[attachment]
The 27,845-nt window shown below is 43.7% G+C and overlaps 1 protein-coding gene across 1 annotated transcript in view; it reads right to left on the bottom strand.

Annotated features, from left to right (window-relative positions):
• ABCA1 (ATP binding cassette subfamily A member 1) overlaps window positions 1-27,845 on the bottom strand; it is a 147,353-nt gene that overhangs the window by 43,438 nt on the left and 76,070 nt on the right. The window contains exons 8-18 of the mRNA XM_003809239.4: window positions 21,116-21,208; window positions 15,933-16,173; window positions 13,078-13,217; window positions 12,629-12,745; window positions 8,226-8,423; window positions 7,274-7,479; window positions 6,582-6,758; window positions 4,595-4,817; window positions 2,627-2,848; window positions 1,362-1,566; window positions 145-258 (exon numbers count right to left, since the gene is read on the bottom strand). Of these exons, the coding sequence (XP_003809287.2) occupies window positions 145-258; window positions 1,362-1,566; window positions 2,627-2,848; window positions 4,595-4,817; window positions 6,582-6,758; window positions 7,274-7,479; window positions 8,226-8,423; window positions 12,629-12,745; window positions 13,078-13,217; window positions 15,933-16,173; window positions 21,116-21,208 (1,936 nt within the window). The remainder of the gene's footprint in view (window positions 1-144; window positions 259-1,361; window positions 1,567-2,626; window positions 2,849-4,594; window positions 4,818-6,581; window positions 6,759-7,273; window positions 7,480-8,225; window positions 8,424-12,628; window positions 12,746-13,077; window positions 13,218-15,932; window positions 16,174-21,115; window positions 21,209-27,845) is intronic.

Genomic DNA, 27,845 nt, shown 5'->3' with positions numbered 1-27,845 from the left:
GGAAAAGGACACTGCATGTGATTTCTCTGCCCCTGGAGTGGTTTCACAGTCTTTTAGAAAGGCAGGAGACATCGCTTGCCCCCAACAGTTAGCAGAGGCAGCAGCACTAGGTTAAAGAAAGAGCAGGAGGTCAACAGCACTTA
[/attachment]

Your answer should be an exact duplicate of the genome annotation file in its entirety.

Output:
The 27,845-nt window shown below is 43.7% G+C and overlaps 1 protein-coding gene across 1 annotated transcript in view; it reads right to left on the bottom strand.

Annotated features, from left to right (window-relative positions):
• ABCA1 (ATP binding cassette subfamily A member 1) overlaps window positions 1-27,845 on the bottom strand; it is a 147,353-nt gene that overhangs the window by 43,438 nt on the left and 76,070 nt on the right. The window contains exons 8-18 of the mRNA XM_003809239.4: window positions 21,116-21,208; window positions 15,933-16,173; window positions 13,078-13,217; window positions 12,629-12,745; window positions 8,226-8,423; window positions 7,274-7,479; window positions 6,582-6,758; window positions 4,595-4,817; window positions 2,627-2,848; window positions 1,362-1,566; window positions 145-258 (exon numbers count right to left, since the gene is read on the bottom strand). Of these exons, the coding sequence (XP_003809287.2) occupies window positions 145-258; window positions 1,362-1,566; window positions 2,627-2,848; window positions 4,595-4,817; window positions 6,582-6,758; window positions 7,274-7,479; window positions 8,226-8,423; window positions 12,629-12,745; window positions 13,078-13,217; window positions 15,933-16,173; window positions 21,116-21,208 (1,936 nt within the window). The remainder of the gene's footprint in view (window positions 1-144; window positions 259-1,361; window positions 1,567-2,626; window positions 2,849-4,594; window positions 4,818-6,581; window positions 6,759-7,273; window positions 7,480-8,225; window positions 8,424-12,628; window positions 12,746-13,077; window positions 13,218-15,932; window positions 16,174-21,115; window positions 21,209-27,845) is intronic.

Genomic DNA, 27,845 nt, shown 5'->3' with positions numbered 1-27,845 from the left:
GGAAAAGGACACTGCATGTGATTTCTCTGCCCCTGGAGTGGTTTCACAGTCTTTTAGAAAGGCAGGAGACATCGCTTGCCCCCAACAGTTAGCAGAGGCAGCAGCACTAGGTTAAAGAAAGAGCAGGAGGTCAACAGCACTTA